Triangle Race 2019 | Clongowes Wood College

Posted: 20th May 2019

The latest running of the Triangle Race in Clongowes took place on Wednesday, 15th May. It was a bright summer evening perfect for running as the boys set off down the back avenue on the first leg of a course that brought them along the front of the college and then back up the energy sapping main avenue.

While none of the records set by the remarkable Jack O’Leary (OC’16) was threatened, there were some interesting features in the times. The 7.32 posted by overall winner James Coonan (Poetry) was ten seconds faster than his own Best Time Overall from last year. Further down the school, the 7.49 clocked by Ned Williams (Elements) bested all bar James and Paddy Dowling in the five years above him!


Higher Line (Record Jack O’Leary 2015 – 06.38.40)

1st      James Coonan              7.32

2nd     Paddy Dowling             7.41

3rd     Evan O’Boyle                7.50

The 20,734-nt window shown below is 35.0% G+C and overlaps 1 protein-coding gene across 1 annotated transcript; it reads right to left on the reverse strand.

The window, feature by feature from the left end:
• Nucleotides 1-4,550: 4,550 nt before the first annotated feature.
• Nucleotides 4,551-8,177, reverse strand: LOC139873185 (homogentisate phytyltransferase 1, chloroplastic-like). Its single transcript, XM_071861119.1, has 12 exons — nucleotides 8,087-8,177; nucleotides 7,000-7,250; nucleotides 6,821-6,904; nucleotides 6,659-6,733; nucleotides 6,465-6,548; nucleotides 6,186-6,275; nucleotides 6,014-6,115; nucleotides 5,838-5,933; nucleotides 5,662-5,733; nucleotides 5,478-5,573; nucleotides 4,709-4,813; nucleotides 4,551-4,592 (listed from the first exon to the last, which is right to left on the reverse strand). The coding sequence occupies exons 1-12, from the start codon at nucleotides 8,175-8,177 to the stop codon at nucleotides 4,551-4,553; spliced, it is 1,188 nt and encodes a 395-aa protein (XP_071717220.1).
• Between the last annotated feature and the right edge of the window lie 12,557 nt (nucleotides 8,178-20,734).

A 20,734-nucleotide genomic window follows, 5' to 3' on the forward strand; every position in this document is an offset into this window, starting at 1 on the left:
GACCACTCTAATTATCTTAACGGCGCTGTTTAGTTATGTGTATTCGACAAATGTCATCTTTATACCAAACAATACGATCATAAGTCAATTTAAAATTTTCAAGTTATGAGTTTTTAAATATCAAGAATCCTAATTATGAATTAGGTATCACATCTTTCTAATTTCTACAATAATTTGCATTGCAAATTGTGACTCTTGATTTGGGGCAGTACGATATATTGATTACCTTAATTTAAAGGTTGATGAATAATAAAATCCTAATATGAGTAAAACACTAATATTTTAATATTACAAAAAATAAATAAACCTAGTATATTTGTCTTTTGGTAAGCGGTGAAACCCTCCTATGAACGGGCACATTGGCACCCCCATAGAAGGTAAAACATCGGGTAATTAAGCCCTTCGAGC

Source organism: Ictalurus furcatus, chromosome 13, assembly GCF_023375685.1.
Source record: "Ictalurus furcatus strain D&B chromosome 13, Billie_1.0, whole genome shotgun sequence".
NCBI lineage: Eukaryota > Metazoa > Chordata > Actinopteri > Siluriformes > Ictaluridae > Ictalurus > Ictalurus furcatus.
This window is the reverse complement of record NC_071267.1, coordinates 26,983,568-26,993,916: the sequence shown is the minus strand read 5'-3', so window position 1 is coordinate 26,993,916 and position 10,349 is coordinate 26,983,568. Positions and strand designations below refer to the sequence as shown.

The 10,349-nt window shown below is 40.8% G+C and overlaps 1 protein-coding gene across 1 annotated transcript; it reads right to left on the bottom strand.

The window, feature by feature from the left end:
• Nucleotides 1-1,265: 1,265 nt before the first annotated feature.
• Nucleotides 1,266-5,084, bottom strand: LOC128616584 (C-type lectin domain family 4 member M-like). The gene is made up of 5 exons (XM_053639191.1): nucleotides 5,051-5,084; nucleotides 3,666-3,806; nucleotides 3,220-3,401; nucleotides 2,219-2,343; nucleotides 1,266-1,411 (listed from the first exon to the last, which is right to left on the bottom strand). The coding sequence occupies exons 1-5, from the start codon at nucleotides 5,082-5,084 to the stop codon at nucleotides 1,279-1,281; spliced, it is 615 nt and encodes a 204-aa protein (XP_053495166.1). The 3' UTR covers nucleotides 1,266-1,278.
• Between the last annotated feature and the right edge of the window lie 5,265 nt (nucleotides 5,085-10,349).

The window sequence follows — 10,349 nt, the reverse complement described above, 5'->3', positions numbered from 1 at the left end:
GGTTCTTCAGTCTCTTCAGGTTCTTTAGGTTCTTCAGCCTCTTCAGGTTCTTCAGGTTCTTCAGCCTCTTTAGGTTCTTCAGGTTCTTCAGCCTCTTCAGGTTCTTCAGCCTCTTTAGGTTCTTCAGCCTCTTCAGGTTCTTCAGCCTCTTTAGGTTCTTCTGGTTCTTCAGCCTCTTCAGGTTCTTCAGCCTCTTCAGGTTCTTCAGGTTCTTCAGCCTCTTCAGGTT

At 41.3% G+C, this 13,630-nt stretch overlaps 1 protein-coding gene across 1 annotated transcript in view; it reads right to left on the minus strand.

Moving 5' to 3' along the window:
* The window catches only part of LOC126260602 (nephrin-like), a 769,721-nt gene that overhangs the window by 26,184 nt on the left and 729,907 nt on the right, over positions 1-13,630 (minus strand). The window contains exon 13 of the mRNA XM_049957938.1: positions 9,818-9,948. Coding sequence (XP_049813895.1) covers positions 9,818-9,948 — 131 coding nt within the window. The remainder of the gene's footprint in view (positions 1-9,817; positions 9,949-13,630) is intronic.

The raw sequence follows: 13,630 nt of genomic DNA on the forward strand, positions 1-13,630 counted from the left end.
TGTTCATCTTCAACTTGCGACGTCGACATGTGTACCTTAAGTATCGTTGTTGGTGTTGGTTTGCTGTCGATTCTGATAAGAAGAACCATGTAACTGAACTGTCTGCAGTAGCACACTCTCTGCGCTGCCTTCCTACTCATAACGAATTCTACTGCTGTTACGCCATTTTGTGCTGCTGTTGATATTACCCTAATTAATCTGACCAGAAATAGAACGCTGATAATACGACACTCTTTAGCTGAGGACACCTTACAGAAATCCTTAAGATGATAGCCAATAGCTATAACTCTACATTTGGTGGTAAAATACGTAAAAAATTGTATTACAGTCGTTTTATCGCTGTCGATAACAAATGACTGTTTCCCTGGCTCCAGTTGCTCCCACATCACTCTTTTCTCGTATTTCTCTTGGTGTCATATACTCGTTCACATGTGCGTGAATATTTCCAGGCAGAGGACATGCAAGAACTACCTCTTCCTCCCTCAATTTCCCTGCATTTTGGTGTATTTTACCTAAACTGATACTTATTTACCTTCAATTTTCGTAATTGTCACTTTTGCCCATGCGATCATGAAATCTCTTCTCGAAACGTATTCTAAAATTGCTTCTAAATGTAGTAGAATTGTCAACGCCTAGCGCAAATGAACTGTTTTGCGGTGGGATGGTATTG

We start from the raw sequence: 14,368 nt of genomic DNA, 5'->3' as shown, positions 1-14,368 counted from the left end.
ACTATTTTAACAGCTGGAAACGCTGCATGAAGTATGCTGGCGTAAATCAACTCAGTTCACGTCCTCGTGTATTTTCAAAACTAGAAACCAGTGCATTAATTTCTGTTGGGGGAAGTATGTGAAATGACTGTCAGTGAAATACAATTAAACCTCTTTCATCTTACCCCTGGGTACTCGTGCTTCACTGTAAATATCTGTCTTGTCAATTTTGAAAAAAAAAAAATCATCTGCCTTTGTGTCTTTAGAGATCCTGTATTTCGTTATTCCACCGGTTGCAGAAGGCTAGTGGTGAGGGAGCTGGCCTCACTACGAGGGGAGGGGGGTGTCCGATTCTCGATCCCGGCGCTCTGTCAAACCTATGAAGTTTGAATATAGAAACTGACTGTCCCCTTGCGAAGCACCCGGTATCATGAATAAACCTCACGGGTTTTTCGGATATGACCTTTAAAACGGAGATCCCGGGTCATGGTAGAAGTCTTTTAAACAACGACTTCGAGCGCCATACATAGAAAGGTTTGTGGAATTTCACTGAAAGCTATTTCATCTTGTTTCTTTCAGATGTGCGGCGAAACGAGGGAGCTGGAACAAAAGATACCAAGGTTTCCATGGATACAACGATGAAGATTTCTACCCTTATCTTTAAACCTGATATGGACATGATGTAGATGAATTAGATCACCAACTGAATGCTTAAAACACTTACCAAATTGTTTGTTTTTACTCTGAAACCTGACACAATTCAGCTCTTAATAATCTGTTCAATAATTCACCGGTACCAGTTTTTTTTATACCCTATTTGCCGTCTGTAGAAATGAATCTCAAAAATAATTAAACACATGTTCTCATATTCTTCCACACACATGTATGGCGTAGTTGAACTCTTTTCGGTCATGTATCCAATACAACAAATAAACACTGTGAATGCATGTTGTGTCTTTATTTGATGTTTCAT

Lower Line (Record Jack O’Leary 2013 – 6.54.00)

1st      Patrick Martin               8.01

2nd     Cian Hickey                  8.03

3rd     Gavin Turley                 8.23

Third Line (Record Jack O’Leary 2012 – 7.17.40)

1st      Ned Williams               7.49

2nd     Padraic Spillane         8.07

3rd     Tom Murtagh               8.09

Best Time Overall: James Coonan (7.32)

Congratulations to all who took part in a very enjoyable event and many thanks to the Prefects and Gaps who made themselves available on the night to ensure the success of what has become a notable occasion in the ongoing history of Clongowes.

The Auld Triangle

The origins of racing ‘The Triangle’ in Clongowes, while hardly lost in the mists of time, are certainly unclear. It is such an obvious course that it is likely that boys ran and raced it as long as boys have run and raced in Clongowes. The modern event has been running (so to speak) for over 25 years since 1994, when the Gamesmaster, Mr Brian O’Keeffe implemented an idea first suggested by former Headmaster, Fr Liam O’Connell sj (1987-92) ‘that there be races round the “triangle” of front and back avenues for all-comers within each line’.

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